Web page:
327

Steve Lacy: Conversations

By

Sign in to view read count
Conversations
Jason Weiss, Ed.
Softcover; 289 pages
ISBN: 0822338157
Duke University Press
2006

As a student of Art History a few years ago, I was always fascinated at the depth that books of artists' writings and interviews reached. Richard Serra, Donald Judd, Jackson Pollock, Michael Snow—no matter how obscure the artist seemed to be, the intrepid researcher could be sure to find a text full of notes, articles, interviews and treatises to help one form a new angle. But in researching improvisation and concerns of process and method as well as history, I was struck by the dearth of similar texts on jazz musicians. Editor Jason Weiss has changed the academic landscape of jazz with Steve Lacy: Conversations, the book I always wanted but never had. Weiss's text includes a huge amount of interviews never published in English, in addition to the usual suspects (Corbett, Ratliff, Derek Bailey, and the Wire). Conversations also contains rare photographs, scores, liner notes and free-association jottings to flesh out the complete package.

Lacy's knowledge of the people and personalities that made the scene has always been well-documented, and Conversations is littered with mention of items like Louis Moholo's hand-painted Bob Thompson drums, quotes from Jean Dubuffet and such a timely image as that of Aebi hurling Lao Tzu leaflets in protest at a WBAI Free Music Store audience while Lacy and Richard Tietelbaum improvised. Though his work with Cecil, Monk and his long-lived sextet are given credence, the significance of his work in Rome with Musica Elettronica Viva and a late '60s septet he had in Rome are also given their proper due. But if there is one concept I could have had access to when I was doing my own research on Lacy, it is roba—the Italian catch-all for any material, thing, or situation one may find oneself involved with. As titles like "Scraps, "Note, or "Staples allude to, the material of experience is what Lacy's music comes from, more than from Monk or Ellington—and like Monk and Ellington, he works from and with roba.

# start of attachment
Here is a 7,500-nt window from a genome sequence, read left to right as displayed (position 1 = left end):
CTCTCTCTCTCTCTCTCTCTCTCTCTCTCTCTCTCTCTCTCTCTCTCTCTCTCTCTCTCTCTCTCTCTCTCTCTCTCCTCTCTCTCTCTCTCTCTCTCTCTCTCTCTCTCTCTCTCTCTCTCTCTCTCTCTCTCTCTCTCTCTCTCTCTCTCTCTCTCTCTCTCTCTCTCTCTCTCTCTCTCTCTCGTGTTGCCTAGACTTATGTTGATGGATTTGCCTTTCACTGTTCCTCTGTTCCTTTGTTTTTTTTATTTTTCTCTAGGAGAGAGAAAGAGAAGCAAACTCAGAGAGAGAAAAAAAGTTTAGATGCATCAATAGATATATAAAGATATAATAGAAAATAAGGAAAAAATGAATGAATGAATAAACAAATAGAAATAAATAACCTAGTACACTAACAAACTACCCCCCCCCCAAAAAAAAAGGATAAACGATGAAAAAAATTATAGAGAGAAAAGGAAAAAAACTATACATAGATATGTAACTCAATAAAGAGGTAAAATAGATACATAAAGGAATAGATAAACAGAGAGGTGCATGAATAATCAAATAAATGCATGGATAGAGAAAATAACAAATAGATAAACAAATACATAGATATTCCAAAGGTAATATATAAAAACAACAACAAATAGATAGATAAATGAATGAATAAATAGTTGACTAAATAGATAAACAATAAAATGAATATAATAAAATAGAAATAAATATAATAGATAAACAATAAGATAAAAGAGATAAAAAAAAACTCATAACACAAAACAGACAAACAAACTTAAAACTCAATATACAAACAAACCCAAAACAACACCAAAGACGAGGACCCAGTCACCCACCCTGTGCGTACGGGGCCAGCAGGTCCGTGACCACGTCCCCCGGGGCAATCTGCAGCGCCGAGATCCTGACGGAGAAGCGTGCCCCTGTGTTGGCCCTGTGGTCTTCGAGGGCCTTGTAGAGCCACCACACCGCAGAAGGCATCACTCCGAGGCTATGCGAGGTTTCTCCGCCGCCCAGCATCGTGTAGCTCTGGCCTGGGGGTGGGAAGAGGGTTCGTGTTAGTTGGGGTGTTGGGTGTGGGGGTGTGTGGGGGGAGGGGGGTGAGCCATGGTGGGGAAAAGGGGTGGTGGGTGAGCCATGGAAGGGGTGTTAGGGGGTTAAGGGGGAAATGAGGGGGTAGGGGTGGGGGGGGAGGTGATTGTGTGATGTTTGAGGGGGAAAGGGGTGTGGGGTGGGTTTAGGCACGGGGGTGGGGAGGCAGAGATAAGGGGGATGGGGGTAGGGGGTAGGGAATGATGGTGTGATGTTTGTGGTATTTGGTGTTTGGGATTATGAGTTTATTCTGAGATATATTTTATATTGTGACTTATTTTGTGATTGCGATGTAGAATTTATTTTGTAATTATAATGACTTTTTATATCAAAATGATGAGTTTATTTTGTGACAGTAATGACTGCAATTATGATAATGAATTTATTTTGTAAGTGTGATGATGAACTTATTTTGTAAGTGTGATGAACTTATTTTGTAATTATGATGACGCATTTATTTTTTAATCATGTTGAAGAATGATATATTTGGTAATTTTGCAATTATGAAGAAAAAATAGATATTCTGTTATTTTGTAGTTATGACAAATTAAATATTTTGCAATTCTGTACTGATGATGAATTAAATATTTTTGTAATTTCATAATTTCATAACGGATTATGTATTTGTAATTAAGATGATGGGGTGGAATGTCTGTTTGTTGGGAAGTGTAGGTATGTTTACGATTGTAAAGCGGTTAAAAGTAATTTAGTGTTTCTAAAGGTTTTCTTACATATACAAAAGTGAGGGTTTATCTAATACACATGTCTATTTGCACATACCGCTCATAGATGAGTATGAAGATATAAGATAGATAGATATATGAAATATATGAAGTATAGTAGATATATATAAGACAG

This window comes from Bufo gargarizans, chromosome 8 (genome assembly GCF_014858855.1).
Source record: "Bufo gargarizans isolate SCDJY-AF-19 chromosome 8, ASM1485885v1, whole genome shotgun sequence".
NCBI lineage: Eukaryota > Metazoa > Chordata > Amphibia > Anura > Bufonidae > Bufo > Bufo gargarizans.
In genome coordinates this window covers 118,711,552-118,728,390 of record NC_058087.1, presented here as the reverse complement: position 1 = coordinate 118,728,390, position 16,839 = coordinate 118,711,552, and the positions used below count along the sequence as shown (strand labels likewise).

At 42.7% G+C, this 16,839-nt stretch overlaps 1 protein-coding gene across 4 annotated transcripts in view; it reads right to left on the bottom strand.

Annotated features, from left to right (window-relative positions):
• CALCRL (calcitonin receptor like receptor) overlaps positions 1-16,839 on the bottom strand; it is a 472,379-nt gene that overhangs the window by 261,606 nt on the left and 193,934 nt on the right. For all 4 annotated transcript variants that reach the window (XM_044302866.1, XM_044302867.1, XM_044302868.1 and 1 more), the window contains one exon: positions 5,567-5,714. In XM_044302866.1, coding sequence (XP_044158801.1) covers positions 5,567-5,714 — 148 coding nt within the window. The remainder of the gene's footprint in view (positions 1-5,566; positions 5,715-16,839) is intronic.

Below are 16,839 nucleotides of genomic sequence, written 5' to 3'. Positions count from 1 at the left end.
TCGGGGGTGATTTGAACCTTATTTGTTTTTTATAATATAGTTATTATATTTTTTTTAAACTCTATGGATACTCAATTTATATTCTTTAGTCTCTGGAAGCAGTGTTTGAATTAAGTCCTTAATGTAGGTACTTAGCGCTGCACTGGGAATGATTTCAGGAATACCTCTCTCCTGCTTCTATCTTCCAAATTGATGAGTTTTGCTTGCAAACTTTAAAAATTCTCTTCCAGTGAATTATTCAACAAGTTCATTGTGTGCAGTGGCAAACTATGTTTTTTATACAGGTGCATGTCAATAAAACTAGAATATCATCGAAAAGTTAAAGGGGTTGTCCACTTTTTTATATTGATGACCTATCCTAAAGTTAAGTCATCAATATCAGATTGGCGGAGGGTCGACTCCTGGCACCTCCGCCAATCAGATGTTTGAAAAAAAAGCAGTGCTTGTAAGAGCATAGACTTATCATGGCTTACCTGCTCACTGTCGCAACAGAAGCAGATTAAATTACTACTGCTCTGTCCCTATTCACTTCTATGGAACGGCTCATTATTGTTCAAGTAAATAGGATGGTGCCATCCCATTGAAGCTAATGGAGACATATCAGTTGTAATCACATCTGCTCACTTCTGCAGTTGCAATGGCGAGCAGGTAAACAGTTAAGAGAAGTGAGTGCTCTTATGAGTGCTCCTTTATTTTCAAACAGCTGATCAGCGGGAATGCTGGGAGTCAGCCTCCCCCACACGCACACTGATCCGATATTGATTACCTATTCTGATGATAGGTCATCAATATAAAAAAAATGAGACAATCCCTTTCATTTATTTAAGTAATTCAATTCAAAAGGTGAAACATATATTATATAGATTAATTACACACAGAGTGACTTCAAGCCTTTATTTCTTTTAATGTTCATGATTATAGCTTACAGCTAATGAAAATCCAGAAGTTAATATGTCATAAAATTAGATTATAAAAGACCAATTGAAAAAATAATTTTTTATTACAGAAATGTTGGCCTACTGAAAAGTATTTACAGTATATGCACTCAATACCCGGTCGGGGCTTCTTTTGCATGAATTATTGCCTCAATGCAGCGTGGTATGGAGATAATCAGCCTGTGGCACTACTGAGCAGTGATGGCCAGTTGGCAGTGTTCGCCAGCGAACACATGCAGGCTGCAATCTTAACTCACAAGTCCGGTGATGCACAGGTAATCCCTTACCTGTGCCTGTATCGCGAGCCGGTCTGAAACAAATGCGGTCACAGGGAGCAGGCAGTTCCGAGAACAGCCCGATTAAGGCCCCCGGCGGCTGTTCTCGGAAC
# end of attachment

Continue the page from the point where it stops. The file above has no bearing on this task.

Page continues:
Tags

comments powered by Disqus

More Articles

Read Good Things Happen Slowly: A Life In And Out Of Jazz Book Reviews Good Things Happen Slowly: A Life In And Out Of Jazz
by Mark Corroto
Published: September 13, 2017
Read Jazzing: New York City's Unseen Scene Book Reviews Jazzing: New York City's Unseen Scene
by David A. Orthmann
Published: August 29, 2017
Read David Bowie: Behind the Curtain Book Reviews David Bowie: Behind the Curtain
by Nenad Georgievski
Published: August 20, 2017
Read The Beatles - On the Road, 1964-1966 Book Reviews The Beatles - On the Road, 1964-1966
by Nenad Georgievski
Published: August 19, 2017
Read "Stan Levey: Jazz Heavyweight" Book Reviews Stan Levey: Jazz Heavyweight
by Chuck Koton
Published: December 4, 2016
Read "David Bowie: Behind the Curtain" Book Reviews David Bowie: Behind the Curtain
by Nenad Georgievski
Published: August 20, 2017
Read "Soul Jazz: Jazz In The Black Community, 1945-1975" Book Reviews Soul Jazz: Jazz In The Black Community, 1945-1975
by James Nadal
Published: July 7, 2017
Read "Man Of The Light: The Life And Work Of Zbigniew Seifert" Book Reviews Man Of The Light: The Life And Work Of Zbigniew Seifert
by Ian Patterson
Published: December 11, 2016

Join the staff. Writers Wanted!

Develop a column, write album reviews, cover live shows, or conduct interviews.